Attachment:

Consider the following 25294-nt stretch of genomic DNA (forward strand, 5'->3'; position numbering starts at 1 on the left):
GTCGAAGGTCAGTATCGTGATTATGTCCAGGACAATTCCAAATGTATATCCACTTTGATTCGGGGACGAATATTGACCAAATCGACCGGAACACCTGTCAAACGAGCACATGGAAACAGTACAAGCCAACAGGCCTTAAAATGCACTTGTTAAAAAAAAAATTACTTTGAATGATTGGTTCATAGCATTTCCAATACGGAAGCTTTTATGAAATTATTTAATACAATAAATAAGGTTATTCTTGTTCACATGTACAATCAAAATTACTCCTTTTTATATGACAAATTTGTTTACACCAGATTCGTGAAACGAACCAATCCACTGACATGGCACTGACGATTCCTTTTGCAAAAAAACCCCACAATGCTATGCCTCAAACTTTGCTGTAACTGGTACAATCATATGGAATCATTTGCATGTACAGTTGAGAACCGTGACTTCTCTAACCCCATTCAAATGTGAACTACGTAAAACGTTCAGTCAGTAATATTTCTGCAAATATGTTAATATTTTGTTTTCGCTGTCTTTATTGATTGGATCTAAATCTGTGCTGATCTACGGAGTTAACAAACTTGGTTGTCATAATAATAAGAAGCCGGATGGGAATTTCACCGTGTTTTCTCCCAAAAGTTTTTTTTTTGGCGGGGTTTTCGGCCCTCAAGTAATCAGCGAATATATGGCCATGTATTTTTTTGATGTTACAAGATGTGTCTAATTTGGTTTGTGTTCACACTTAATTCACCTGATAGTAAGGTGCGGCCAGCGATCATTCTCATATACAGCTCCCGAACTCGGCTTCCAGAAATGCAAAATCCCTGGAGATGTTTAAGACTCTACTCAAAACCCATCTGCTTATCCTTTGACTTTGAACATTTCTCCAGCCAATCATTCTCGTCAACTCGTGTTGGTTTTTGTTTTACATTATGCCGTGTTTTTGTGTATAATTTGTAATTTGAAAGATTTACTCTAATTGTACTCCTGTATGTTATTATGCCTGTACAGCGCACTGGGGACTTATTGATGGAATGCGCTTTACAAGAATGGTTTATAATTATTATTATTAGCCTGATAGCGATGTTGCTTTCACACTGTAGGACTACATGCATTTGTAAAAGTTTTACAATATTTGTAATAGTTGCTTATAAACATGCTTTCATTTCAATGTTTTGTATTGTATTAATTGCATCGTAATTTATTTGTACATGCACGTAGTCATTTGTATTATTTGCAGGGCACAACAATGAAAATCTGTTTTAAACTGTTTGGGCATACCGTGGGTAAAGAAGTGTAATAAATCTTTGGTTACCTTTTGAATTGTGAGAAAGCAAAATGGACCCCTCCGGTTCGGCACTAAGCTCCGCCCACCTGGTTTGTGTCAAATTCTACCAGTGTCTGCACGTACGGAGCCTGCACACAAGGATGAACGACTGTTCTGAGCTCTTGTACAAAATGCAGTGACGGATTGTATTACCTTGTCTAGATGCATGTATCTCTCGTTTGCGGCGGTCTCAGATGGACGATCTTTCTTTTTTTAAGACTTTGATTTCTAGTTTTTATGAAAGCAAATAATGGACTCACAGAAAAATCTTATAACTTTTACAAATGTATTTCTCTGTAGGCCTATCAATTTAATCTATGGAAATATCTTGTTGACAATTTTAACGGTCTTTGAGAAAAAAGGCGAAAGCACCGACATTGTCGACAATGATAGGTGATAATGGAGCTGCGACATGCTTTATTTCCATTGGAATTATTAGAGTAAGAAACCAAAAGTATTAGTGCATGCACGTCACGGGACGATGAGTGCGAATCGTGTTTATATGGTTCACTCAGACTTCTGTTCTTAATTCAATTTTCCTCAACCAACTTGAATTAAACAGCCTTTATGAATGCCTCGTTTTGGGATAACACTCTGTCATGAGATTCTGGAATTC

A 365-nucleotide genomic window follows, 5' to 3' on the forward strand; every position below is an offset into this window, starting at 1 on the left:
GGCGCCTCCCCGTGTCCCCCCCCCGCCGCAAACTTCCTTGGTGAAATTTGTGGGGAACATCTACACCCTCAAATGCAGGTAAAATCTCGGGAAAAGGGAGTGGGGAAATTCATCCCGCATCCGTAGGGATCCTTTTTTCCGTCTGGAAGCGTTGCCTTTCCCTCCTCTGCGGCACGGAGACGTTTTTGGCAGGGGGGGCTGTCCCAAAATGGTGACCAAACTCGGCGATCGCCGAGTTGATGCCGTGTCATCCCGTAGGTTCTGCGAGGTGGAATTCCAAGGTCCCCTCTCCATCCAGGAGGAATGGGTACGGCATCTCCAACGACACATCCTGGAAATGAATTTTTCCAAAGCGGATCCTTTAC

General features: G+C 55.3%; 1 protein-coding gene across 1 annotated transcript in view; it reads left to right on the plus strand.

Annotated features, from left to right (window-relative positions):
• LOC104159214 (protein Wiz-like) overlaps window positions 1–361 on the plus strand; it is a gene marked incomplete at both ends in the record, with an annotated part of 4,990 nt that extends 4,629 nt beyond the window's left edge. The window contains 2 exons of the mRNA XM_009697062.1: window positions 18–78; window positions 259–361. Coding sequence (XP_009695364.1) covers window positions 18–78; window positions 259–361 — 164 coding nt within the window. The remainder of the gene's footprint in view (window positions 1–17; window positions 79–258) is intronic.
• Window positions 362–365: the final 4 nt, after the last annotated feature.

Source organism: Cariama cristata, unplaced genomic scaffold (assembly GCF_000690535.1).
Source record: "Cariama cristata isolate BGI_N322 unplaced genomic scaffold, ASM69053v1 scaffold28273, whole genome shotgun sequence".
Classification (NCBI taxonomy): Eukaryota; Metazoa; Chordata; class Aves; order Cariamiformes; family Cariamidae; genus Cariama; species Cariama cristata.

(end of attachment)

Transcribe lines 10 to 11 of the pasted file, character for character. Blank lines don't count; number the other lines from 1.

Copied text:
Source record: "Cariama cristata isolate BGI_N322 unplaced genomic scaffold, ASM69053v1 scaffold28273, whole genome shotgun sequence".
Classification (NCBI taxonomy): Eukaryota; Metazoa; Chordata; class Aves; order Cariamiformes; family Cariamidae; genus Cariama; species Cariama cristata.